Our Aims and Objectives
ALERC's 5 year Strategy
The 5 year Strategic Plan runs from 2015-2020 and was agreed by the Directors in 2015. It was presented to the Membership for adoption at the 2015 conference. The plan focussed on increasing membership, further development of the accreditation system and increasing the number of accredited LERCs, the sustainable financing of the ALERC national coordinator post and raising the profile of ALERC and LERCs at a national level. The document can be downloaded here.
Deb joined the ALERC Board in September 2019. She has recently been appointed as an ALERC link wtih the NBNT and has an informal connection to with the Scottish Biological Infrastructure Review process.
CBDC is based in the Tullie House Museum and Art Gallery in Carlisle. The Museum has been collecting biological records from Cumbria since 1902. It therefore has a long history of working with national and local recording schemes and taxonomic experts to increase and verify the data it holds.
CBDC is recognised as “the place to go” for information about Cumbria’s species, as it holds over 2.3 million records covering 31,700 species collected over 200 years. The records, alongside the 320,000 specimens in the Museum’s Natural Science Collection, have been and still are used to further our understanding of wildlife and conservation.
Debs’ role is to promote the value and use of the data held at CBDC as well as the data and ecological services that staff can provide. Recent projects include GIS mapping actual and potential Atlantic Woodlands in Cumbria for Plantlife, collating and mapping pollinator records and delivering species identification training for the Cumbria Local Nature Partnership, building a hedgerow database to hold and analyse survey details from the Rusland Horizons project and developing online mapping tools for Cumbria GeoConserservation.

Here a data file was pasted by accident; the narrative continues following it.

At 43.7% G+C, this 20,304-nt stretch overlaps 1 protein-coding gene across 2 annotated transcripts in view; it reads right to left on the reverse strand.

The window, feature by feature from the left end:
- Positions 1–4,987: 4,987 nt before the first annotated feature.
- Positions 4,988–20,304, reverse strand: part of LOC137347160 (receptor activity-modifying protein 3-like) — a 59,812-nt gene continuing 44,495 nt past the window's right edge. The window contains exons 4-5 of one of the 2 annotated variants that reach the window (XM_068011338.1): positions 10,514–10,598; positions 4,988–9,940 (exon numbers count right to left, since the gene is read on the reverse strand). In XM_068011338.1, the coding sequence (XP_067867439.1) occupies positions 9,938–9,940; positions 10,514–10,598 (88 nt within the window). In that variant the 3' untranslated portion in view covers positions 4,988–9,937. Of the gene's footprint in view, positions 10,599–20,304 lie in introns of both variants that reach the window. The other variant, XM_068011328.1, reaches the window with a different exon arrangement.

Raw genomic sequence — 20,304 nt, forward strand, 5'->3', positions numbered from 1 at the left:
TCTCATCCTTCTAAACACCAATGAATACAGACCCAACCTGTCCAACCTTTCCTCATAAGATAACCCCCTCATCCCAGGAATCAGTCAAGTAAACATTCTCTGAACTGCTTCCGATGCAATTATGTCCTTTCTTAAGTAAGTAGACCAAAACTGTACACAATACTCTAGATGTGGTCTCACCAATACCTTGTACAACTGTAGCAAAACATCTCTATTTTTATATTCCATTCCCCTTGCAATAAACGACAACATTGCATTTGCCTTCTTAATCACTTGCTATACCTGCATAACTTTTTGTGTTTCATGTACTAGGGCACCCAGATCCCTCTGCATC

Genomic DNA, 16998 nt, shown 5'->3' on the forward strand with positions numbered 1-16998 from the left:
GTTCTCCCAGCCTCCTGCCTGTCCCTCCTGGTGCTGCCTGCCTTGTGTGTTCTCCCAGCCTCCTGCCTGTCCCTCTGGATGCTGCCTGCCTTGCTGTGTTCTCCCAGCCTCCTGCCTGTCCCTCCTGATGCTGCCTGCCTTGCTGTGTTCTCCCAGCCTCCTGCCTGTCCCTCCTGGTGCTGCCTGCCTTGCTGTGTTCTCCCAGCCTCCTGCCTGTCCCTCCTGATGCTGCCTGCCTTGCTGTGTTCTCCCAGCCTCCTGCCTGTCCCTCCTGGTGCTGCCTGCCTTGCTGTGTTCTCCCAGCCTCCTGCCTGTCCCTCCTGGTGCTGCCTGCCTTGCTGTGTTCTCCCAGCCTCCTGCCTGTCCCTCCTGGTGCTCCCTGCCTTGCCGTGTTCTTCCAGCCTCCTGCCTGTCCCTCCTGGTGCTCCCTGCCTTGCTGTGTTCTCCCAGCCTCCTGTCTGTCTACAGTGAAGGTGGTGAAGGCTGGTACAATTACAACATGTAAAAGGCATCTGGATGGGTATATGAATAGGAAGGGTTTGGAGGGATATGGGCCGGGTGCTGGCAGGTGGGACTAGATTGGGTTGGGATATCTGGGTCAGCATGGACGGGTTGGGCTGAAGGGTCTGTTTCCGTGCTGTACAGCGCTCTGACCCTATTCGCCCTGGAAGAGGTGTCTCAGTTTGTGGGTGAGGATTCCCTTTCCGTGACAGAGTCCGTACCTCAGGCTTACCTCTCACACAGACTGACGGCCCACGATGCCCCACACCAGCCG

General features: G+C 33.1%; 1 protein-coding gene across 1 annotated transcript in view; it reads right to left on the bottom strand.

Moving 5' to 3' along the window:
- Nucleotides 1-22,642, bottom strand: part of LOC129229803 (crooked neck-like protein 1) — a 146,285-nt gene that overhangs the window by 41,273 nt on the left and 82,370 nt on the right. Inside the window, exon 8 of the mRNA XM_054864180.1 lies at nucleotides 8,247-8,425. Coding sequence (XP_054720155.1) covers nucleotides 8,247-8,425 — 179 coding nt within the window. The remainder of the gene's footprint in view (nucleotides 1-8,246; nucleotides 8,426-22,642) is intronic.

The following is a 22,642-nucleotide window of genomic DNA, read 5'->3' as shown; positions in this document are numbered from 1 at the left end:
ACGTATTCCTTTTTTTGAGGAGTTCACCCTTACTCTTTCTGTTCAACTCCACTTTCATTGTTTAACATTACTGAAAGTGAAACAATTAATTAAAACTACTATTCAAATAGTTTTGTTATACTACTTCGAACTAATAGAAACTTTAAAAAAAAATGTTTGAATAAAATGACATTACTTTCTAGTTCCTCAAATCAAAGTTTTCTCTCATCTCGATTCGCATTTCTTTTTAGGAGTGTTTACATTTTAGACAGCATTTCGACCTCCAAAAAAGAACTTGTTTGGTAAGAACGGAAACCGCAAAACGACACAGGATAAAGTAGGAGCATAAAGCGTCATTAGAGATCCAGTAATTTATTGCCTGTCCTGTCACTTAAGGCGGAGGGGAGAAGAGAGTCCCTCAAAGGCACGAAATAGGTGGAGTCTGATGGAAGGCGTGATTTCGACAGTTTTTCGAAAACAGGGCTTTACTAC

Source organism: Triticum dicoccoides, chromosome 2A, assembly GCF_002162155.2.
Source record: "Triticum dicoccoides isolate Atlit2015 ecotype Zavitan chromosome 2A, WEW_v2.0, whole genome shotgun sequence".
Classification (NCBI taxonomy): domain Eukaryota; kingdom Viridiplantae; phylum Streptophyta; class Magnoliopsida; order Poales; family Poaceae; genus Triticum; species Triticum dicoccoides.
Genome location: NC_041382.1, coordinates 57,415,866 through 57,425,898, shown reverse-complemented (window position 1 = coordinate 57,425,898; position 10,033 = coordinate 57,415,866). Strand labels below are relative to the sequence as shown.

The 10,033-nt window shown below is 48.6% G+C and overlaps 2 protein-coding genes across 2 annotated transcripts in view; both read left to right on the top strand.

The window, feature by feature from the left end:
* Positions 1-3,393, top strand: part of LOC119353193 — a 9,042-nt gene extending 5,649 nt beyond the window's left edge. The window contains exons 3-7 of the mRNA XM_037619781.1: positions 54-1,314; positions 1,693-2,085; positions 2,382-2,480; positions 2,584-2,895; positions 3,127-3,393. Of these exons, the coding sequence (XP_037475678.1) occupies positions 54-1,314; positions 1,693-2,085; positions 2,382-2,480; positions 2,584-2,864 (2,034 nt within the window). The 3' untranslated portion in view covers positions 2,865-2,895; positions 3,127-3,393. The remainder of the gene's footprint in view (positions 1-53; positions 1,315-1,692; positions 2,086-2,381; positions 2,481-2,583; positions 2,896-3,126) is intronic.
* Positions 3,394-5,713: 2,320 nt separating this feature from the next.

Deb is a member of the Carlisle Natural History Society and British Bryology Society. In the past she enjoyed botany but has recently redirected her studies to dung beetles and bryology.
Adam has worked in LERCs since the early 1990s. After starting his career at Somerset Environmental Records Centre, Adam spent five years working on the 'Hampshire Biological Record' before becoming Manager of Wales' first LERC, the Biodiversity Information Service for Powys and Brecon Beacons National Park, in 2000. Adam joined the newly-formed SEWBReC as its first Manager in 2004.
Adam was the first Chair of ALERC and other previous roles include being a Trustee of the National Biodiversity Network Trust and Vice Chair of the National Federation for Biological Recording. Within Wales, Adam was instrumental in the establishment of the LERC network and represented the interests of SEWBReC and the other Welsh LERCs on a number of groups including the Wales Biodiversity Partnership Steering Group and the Wales Environmental Information Steering Group.